The draft from Copenhagen

Let me see if got this straight: hundreds of leaders, civil servants, and NGOs gathered from all over the world in Copenhagen to address the problem of global warming.

They flew in using private jets, were driven around in gasoline-guzzling limousines, and ate gourmet food flown in from hundreds of kilometers away in order to create an accord that would deal with the excessive use of our limited resources.

Millions of dollars were spent hosting the summit. Enormous effort was expended in the countless meetings and negotiations.

The final result?

A three-page, non-legally binding document that has no long-term targets for cutting greenhouse gas emissions.

Even if this document were binding and had targets, given the political and economic realities of the time (i.e., governments don’t want their citizens rioting due to lack of work), it is extremely doubtful this accord would actually have been implemented. (Do any countries actually follow the Kyoto accord?)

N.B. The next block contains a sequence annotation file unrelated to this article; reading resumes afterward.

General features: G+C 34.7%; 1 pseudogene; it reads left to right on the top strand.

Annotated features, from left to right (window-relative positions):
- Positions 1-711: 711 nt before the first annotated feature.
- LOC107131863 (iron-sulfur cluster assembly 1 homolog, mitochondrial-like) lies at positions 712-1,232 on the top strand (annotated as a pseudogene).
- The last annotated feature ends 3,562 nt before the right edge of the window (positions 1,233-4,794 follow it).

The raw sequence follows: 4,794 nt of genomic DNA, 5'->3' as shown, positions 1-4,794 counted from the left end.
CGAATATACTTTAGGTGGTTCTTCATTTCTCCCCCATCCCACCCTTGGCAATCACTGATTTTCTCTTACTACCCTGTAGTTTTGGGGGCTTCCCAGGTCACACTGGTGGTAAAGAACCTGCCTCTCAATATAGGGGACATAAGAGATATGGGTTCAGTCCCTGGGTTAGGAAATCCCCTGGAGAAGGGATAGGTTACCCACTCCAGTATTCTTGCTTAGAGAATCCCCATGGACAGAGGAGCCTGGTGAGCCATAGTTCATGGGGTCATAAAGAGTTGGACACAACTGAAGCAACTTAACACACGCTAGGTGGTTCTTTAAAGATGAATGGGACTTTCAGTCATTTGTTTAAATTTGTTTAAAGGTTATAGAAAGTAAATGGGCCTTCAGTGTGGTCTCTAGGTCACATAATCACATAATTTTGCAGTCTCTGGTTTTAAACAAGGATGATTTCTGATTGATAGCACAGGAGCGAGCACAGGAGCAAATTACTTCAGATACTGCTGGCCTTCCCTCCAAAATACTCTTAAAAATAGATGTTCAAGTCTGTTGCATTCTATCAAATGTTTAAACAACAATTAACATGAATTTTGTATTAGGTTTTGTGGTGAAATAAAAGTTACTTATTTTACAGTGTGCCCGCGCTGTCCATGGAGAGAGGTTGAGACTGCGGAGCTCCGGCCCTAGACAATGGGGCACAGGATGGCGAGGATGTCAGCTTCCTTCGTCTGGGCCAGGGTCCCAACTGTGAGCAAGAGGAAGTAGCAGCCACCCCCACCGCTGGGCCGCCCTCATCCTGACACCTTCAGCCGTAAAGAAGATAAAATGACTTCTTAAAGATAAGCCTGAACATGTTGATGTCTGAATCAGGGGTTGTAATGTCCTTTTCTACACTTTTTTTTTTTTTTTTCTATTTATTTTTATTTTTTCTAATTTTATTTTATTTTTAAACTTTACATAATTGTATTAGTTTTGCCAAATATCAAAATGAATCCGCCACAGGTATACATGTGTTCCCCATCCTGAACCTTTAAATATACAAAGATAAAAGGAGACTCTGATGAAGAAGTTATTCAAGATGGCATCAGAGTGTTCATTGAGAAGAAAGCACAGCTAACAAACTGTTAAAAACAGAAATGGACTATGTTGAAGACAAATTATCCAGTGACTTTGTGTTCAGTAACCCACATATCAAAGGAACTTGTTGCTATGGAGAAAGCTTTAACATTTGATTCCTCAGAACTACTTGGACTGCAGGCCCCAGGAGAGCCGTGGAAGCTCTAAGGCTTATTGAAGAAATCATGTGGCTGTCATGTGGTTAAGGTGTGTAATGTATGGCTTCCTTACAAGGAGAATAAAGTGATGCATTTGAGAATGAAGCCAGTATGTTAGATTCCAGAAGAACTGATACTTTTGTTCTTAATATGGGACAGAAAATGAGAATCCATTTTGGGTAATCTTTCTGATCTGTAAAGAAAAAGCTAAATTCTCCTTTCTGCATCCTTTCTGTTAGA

Never before has so much money, time, and effort been spent to produce such a thin document of so little value.

Actually, it’s a wonder that even this document was produced. Given how difficult it is to get consensus on a simple user guide, giving two weeks for 120 of the world’s leaders to agree on a document that could change the world is an impossible task.

It’s like trying to write every software guide that has ever been written from scratch…

…in a one-week period…

…using only two tech writers.

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